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In this issue:
A New Path of Conduction for Future Electronics
Kids Day Registration Ends Friday
Save the Date: SLUO Annual Meeting September 17
Around SLAC: 55 Loaves of Bread, 17 Pounds of Cheese

SLAC Today

Wednesday - July 22, 2009

A New Path of Conduction for Future Electronics

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Schematic representing trajectories of electrons "dancing" along the edges of a device. Red arrows correspond to electrons with "spin up"; blue, "spin down." An electron injected from one leg of the "H" can end up in the other without bumping into other electrons or defects in the bulk of the material, and hence without any resistance, by traveling unimpeded along the edge. (Image: Shou-Cheng Zhang.)

Last month, researchers from SLAC National Accelerator Laboratory and Stanford University made headlines when they revealed experimental evidence of a topological insulator: a material that could revolutionize computer processors by allowing electricity to flow without resistance. This week in Science, the theorists along with an experimental group in Germany report additional details about the way these topological insulators conduct electricity. Using the topological insulator mercury telluride, the paper shows that an electric current sent through these materials goes against conventional physics knowledge and travels far away from its input points, to the outer edges of the material.

"This is another manifestation of this new state of matter, which is totally different than anything we're familiar with," said co-author Shou-Cheng Zhang of the Stanford Institute for Materials and Energy Science, a joint Stanford/SLAC institute. The current generation of microprocessors dissipate a lot of energy as heat, Zhang said, as result of electrical resistance. "It's one of the greatest obstacles facing the information age today. The current experiment proves that there is a possible motion of the electrons that does not dissipate energy in the traditional way."  Read more...

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Registration Ends Friday for SLAC Kids Day 2009

SLAC Kids Day 2009 will take place on Friday, August 14. Preregistration is required and registration ends at 5:00 p.m. this Friday. To register your kids (or your friends' kids), see the Kids Day Registration page.

Save the Date:
SLUO Annual Meeting September 17

The SLAC Users Organization will convene the 2009 SLUO Annual Meeting on Thursday, September 17. The meeting will take place in Kavli Auditorium from 8:00 a.m. to 6:30 pm., followed by a reception in the Panofsky Breezeway.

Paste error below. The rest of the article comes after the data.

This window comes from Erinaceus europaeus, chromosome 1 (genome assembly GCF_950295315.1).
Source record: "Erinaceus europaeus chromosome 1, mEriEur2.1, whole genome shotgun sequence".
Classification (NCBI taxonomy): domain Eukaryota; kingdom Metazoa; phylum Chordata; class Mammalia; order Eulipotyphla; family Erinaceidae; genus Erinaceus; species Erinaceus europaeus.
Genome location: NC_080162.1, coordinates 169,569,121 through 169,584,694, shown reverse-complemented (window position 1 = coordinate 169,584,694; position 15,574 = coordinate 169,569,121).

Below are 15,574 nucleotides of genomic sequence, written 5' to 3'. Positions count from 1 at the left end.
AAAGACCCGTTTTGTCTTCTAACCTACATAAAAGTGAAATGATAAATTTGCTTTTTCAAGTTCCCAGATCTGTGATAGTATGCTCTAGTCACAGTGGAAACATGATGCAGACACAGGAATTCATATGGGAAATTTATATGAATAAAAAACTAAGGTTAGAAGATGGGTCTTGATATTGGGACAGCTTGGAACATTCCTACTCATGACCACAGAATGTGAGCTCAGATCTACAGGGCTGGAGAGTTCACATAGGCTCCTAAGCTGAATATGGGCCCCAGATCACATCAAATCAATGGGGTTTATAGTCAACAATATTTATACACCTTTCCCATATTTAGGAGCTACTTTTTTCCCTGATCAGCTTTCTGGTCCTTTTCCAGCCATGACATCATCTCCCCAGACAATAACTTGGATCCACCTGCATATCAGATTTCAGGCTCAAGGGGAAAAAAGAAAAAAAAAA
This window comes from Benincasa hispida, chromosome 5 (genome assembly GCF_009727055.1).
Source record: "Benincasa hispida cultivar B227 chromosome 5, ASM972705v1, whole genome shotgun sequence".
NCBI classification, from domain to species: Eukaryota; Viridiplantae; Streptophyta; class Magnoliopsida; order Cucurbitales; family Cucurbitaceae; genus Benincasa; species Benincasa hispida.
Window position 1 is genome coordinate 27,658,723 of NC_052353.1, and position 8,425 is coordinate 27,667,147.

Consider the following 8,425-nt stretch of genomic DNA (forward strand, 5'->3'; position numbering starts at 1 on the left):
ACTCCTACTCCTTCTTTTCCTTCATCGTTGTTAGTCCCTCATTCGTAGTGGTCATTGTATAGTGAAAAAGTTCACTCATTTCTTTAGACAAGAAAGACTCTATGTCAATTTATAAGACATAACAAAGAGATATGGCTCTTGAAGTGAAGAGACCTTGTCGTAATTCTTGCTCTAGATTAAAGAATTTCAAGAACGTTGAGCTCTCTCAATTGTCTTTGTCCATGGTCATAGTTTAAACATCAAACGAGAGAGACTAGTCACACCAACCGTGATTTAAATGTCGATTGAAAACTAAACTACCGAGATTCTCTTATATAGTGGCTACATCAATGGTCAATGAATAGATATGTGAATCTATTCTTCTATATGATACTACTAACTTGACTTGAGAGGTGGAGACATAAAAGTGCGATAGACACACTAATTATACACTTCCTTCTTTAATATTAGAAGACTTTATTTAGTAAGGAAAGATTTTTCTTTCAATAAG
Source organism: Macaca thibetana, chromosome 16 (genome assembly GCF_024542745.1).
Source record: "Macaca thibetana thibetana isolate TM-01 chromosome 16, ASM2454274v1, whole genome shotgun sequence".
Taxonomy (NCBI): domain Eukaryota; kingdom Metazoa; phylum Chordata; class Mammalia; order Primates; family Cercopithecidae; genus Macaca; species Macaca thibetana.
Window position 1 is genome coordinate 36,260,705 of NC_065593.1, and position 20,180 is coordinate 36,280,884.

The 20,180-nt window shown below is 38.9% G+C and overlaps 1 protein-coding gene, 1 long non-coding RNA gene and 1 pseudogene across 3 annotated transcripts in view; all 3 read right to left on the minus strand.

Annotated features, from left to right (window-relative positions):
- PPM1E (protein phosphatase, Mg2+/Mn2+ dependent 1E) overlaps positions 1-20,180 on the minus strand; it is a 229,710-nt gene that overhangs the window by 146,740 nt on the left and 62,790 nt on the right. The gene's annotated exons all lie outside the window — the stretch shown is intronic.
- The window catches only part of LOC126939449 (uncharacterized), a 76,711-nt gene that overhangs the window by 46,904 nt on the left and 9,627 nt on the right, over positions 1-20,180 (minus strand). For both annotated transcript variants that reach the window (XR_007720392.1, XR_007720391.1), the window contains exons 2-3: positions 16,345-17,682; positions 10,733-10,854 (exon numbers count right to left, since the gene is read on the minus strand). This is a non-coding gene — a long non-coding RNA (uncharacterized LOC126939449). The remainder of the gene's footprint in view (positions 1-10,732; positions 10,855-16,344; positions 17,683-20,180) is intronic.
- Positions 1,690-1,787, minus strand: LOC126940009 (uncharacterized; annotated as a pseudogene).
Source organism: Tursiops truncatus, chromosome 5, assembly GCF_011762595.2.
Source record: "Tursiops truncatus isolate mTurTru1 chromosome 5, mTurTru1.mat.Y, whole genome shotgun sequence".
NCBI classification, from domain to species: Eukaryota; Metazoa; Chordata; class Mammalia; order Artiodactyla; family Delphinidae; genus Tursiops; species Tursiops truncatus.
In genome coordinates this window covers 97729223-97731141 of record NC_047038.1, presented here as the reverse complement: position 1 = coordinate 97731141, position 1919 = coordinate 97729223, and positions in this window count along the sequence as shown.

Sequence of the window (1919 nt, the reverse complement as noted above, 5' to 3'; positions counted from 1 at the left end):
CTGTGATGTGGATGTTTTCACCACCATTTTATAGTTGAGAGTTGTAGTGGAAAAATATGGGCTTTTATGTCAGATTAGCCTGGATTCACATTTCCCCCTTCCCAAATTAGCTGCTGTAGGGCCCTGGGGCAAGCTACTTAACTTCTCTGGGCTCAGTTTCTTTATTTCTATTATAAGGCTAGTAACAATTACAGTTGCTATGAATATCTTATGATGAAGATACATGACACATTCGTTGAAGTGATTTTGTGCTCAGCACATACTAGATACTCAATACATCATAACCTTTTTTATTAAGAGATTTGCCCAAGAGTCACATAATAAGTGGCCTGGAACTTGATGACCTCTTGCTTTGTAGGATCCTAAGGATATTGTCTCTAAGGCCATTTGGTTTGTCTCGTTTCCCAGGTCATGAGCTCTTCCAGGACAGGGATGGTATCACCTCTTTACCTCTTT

The SLUO Annual Meeting is an invaluable opportunity to learn about the vision of agencies that fund SLAC science, the plans of the lab, and the latest developments and science opportunities in SLAC's Particle Physics and Astrophysics directorate, from deep underground science to the cosmos. It is also a great time to learn about new projects, interact with other users and potential new colleagues, and discuss future collaboration between SLAC and the university physics community.

The morning sessions will review local and national plans for PPA, with presentations from SLAC Director Persis Drell, as well as representatives from the Department of Energy Office of Science and the National Science Foundation. The afternoon sessions will center around accelerator science and accelerator-based physics at SLAC. The goal of the sessions will be to exchange ideas on how to push the current limits of accelerator technology to respond to the most demanding physics projects and to discuss a formulation for SLAC involvement. The SLUO Executive Committee expects these sessions to contribute input to SLAC management as it considers the direction for the evolution of SLAC's accelerator science and accelerator-based physics program.

For additional information and registration, please see the 2009 SLUO Annual Meeting Web site.

Around SLAC:
55 Loaves of Bread, 17 Pounds of Cheese

(Photo - making many, many sandwiches)
(Photo by Nicholas Bock.)

Linear Café staff were working double time last Monday to prepare 275 sandwiches for attendees of the Low Temperature Detectors Workshop. According to Café Head Chef Paulo Barron, who also helped orchestrate a continental breakfast and after-hours reception for the workshop, the sandwiches required 55 loaves of bread, more than 50 pounds of meat and 17 pounds of cheese.

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